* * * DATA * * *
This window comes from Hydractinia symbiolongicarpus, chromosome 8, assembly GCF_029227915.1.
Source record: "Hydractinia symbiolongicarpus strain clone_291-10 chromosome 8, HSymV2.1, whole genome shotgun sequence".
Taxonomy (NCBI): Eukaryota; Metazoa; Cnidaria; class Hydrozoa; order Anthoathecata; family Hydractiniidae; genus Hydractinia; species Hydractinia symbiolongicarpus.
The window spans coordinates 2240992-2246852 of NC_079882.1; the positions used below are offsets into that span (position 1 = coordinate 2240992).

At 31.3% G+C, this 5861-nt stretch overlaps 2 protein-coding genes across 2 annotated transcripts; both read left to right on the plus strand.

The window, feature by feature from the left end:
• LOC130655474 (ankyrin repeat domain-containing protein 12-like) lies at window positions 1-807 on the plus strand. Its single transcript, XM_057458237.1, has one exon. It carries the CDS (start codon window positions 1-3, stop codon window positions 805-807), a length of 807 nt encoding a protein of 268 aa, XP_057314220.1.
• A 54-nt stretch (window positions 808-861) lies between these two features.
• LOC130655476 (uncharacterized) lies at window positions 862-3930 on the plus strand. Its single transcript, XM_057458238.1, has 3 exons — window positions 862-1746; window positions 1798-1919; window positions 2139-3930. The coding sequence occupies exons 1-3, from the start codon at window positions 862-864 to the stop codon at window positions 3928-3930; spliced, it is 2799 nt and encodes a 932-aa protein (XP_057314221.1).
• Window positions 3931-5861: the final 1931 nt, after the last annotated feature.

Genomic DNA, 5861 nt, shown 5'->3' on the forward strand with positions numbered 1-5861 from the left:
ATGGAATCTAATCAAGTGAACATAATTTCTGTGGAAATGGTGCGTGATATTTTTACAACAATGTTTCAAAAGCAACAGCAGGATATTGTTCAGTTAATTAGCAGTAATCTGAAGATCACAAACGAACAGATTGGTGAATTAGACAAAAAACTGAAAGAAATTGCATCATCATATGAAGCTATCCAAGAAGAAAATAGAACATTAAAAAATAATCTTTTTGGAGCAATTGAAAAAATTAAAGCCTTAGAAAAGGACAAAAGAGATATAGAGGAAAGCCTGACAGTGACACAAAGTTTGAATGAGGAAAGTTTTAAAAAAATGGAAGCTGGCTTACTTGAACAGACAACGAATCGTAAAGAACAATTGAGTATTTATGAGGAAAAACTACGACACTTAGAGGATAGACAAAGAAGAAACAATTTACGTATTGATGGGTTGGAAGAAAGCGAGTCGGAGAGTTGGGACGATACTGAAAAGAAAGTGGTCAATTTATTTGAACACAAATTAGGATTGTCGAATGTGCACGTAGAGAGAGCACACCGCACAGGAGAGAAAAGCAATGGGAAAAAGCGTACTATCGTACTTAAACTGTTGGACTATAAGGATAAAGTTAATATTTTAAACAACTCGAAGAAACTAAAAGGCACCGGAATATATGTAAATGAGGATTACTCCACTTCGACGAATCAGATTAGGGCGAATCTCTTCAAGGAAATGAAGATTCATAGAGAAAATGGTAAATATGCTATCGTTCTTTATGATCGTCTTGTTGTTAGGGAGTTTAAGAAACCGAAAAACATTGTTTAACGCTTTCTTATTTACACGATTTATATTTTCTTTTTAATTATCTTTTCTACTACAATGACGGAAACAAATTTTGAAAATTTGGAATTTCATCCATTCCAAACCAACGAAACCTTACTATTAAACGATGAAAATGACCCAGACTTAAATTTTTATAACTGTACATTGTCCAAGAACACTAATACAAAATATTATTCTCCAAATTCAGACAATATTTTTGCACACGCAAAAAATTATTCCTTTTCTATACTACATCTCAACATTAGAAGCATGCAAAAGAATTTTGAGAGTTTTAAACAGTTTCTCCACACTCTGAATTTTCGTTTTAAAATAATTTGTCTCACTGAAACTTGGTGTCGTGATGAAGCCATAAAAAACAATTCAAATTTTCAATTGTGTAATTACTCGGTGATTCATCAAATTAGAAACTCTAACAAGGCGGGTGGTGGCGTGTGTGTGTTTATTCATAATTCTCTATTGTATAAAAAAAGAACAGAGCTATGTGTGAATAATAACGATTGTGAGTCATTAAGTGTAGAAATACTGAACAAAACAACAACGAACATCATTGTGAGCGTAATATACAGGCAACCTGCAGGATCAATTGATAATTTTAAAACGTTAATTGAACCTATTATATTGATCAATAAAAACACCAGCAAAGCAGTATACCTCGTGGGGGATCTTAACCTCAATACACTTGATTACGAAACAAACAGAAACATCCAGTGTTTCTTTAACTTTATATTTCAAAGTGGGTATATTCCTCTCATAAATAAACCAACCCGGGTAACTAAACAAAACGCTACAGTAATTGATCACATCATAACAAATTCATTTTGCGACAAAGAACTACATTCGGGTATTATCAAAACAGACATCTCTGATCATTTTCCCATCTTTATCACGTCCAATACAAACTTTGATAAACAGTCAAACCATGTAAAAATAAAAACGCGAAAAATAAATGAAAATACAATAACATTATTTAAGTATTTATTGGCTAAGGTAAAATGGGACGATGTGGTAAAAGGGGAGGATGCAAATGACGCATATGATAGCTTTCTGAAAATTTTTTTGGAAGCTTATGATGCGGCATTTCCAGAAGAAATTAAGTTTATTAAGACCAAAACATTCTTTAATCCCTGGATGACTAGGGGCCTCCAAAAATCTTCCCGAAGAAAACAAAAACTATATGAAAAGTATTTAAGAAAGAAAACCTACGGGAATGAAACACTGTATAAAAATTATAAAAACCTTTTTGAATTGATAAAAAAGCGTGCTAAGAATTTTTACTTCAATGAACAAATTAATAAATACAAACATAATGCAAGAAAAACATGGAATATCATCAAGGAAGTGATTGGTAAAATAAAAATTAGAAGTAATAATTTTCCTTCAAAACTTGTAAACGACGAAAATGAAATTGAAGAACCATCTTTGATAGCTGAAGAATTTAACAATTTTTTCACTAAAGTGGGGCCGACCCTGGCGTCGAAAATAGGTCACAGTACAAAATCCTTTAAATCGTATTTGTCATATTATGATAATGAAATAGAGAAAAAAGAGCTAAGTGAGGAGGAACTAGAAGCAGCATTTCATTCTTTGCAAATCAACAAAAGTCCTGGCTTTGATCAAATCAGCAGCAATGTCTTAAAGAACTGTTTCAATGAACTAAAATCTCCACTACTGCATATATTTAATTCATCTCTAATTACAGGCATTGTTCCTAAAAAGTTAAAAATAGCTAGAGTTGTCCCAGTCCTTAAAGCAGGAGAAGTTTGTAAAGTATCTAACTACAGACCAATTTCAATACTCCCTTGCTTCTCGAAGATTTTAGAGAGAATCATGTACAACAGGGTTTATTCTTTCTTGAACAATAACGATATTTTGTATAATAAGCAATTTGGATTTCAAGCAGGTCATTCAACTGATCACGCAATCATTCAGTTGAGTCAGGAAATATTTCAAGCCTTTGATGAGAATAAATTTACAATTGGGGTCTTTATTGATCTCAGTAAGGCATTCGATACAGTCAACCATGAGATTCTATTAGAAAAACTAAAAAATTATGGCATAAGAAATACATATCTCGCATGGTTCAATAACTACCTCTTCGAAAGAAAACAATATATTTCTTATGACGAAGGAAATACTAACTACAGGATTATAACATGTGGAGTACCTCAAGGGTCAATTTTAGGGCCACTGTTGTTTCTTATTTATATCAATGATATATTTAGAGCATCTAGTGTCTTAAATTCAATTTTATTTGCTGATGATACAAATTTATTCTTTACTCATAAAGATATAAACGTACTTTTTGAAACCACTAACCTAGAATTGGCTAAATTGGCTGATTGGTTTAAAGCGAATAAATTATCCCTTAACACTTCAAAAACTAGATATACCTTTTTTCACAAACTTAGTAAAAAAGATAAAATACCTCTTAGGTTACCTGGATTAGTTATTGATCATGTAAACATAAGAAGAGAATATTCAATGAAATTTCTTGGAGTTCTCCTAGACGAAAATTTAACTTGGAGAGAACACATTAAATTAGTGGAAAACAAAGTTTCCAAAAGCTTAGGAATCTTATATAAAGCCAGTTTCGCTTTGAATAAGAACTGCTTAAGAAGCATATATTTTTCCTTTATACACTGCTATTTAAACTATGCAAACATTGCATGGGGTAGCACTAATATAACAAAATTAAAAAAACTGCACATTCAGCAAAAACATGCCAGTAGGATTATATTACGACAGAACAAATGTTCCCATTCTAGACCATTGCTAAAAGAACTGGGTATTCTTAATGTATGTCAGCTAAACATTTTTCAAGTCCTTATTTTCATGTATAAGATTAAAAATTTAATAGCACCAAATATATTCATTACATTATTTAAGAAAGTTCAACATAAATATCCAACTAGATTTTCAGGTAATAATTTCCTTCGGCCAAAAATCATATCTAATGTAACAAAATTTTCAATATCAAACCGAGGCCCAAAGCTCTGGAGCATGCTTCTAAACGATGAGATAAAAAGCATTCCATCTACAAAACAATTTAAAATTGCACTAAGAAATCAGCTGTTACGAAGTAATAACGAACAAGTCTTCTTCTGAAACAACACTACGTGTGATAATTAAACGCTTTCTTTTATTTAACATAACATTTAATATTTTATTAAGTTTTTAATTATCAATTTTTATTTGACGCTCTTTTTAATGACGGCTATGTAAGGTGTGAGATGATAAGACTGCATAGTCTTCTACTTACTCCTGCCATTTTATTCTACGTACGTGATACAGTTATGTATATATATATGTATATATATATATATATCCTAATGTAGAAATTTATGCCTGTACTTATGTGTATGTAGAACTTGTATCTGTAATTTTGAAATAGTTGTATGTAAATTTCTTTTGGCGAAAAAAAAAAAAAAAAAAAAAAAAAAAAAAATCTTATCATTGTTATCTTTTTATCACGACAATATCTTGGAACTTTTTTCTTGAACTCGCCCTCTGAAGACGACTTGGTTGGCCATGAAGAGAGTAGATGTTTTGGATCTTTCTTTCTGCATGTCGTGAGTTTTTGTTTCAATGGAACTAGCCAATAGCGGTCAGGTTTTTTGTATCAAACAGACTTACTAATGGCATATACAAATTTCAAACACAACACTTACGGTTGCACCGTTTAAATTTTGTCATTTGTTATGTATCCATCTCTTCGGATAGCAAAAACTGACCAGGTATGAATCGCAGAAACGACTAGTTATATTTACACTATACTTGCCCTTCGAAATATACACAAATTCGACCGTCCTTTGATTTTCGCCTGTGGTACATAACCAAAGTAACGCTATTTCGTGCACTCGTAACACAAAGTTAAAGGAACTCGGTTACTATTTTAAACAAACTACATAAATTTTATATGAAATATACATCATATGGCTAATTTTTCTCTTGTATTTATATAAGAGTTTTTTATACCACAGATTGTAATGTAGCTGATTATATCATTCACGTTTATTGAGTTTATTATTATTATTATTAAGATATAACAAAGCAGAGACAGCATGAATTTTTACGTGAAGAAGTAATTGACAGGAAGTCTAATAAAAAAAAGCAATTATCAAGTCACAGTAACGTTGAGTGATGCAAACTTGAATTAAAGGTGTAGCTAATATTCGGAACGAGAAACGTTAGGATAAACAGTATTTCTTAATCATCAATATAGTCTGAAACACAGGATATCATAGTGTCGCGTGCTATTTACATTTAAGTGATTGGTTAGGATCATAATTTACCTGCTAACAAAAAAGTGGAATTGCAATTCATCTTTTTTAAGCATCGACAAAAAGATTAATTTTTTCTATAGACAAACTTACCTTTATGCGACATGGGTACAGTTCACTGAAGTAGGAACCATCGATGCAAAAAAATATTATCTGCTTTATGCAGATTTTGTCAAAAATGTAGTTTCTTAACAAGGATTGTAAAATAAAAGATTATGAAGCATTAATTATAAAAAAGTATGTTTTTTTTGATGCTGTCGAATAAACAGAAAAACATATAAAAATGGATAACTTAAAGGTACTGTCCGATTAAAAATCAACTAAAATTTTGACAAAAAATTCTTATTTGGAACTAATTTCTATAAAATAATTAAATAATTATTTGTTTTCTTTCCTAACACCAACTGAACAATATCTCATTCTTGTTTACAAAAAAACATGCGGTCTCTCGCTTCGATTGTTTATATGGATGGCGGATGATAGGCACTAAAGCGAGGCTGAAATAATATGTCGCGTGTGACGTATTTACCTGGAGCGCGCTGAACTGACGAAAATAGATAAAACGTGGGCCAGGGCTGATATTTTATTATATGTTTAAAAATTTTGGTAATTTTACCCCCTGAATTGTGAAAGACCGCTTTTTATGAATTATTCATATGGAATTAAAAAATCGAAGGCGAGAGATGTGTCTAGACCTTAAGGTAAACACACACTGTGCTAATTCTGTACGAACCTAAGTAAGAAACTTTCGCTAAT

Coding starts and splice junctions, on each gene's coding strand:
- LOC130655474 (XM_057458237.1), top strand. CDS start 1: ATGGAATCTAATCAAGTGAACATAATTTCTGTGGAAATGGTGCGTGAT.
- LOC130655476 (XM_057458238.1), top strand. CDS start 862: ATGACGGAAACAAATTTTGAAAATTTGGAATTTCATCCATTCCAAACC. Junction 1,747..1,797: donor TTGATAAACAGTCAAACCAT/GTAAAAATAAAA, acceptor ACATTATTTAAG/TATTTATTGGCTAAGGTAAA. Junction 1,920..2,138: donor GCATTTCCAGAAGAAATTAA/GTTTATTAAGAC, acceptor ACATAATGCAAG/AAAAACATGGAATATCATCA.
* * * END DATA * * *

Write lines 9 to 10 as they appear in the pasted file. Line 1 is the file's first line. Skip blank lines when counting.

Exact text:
• LOC130655476 (uncharacterized) lies at window positions 862-3930 on the plus strand. Its single transcript, XM_057458238.1, has 3 exons — window positions 862-1746; window positions 1798-1919; window positions 2139-3930. The coding sequence occupies exons 1-3, from the start codon at window positions 862-864 to the stop codon at window positions 3928-3930; spliced, it is 2799 nt and encodes a 932-aa protein (XP_057314221.1).
• Window positions 3931-5861: the final 1931 nt, after the last annotated feature.